Have you ever heard of preeclampsia?

I chose this topic because recently I had several patients who were diagnosed with this syndrome and most of them had no idea of what this disease meant for them or for their unborn child.

Simply, Preeclampsia is a type of high blood pressure that affects pregnancy.  It is diagnosed when there is both an increase in the mother’s blood pressure and when a certain amount of protein is found in the urine.

We don’t know what causes preeclampsia and we have not found a way to prevent it.  But, we do know that certain women are more prone to developing this disorder. Here are some of the top risk factors: women having their first baby, those who have had preeclampsia in a previous pregnancy and those with a family history of preeclampsia.  Some other really important risk factors include: women who are obese, those who were diagnosed with high blood pressure before they became pregnant (or who were diagnosed in the beginning of the pregnancy), women who have kidney disease, those carrying two or more babies and those who are genetically prone to develop blood clots.

Preclampsia can damage the placenta which in turn results in a baby who does not grow well in the uterus.  It can also cause low amniotic fluid levels.  More devastating is when the placenta pulls away from its attachment (abruptio placenta) leading to bleeding, the need for an emergency Caesarean section or worse, fetal death.  For the mother, the most serious outcomes are bleeding, liver damage, stroke and seizures.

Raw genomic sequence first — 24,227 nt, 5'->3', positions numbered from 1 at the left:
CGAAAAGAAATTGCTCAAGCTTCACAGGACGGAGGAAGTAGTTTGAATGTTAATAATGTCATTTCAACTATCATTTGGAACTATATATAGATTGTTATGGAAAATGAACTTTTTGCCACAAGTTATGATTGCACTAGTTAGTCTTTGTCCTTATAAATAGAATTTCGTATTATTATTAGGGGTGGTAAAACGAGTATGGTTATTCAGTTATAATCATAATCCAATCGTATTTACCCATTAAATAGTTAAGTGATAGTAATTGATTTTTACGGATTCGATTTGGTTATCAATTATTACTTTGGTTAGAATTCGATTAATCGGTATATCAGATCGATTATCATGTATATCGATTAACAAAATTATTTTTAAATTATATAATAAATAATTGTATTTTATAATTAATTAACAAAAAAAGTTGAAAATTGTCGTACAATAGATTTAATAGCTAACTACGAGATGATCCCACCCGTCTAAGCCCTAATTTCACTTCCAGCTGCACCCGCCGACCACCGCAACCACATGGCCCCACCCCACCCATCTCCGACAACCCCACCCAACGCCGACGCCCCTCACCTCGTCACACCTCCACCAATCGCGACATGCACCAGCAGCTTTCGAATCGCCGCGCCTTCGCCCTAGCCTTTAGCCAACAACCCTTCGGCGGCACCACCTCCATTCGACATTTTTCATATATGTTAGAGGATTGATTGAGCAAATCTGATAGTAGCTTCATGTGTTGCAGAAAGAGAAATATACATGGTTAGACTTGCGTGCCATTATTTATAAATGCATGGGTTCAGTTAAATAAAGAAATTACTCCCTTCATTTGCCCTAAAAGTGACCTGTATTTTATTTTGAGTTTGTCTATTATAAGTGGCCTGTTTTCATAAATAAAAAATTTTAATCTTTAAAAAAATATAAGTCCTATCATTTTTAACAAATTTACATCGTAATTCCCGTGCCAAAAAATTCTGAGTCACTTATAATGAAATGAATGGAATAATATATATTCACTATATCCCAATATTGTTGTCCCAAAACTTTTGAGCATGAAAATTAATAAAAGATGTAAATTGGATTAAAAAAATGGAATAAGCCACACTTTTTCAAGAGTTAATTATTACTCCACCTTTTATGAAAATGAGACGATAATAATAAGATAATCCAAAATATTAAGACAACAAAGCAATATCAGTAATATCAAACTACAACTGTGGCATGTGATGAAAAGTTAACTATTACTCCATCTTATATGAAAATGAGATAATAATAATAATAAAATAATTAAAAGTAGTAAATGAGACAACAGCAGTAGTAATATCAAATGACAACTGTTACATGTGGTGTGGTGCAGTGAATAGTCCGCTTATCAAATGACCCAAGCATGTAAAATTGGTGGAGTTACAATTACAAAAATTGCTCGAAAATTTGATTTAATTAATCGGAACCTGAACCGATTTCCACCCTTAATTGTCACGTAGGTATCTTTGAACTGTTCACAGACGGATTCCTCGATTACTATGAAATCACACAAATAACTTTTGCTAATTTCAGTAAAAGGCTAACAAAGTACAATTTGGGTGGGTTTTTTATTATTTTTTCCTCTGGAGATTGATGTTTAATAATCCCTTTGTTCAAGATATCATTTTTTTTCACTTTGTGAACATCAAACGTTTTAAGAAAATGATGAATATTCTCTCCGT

If the baby is premature and the condition is mild, obstetricians can elect to monitor the baby and mother with weekly tests to insure the safety of both.  This management will allow more time so that the baby’s lungs will mature and at birth, the infant can breathe on its own without assistance.  Nevertheless, once there is evidence that the mother or baby is in danger, delivery–either by the vaginal route or by a Caesarean section–is the next step.  In this situation and if there is time, the mother may be given steroids to help strengthen the lungs of a premature baby before he/she is brought into the world.  During this brief period, medication to prevent seizures and to control blood pressure may be given to the mother.  Sometimes babies have to be delivered early in order to save their lives and that of the mother.

I bring this topic to you because many women forgo their prenatal appointments.  The only way to spot preeclampsia is by monitoring your blood pressure and urine each time you go to the doctor.  So make the time ladies (and dads-to-be), keep your appointments!

There it is, now spread the word!

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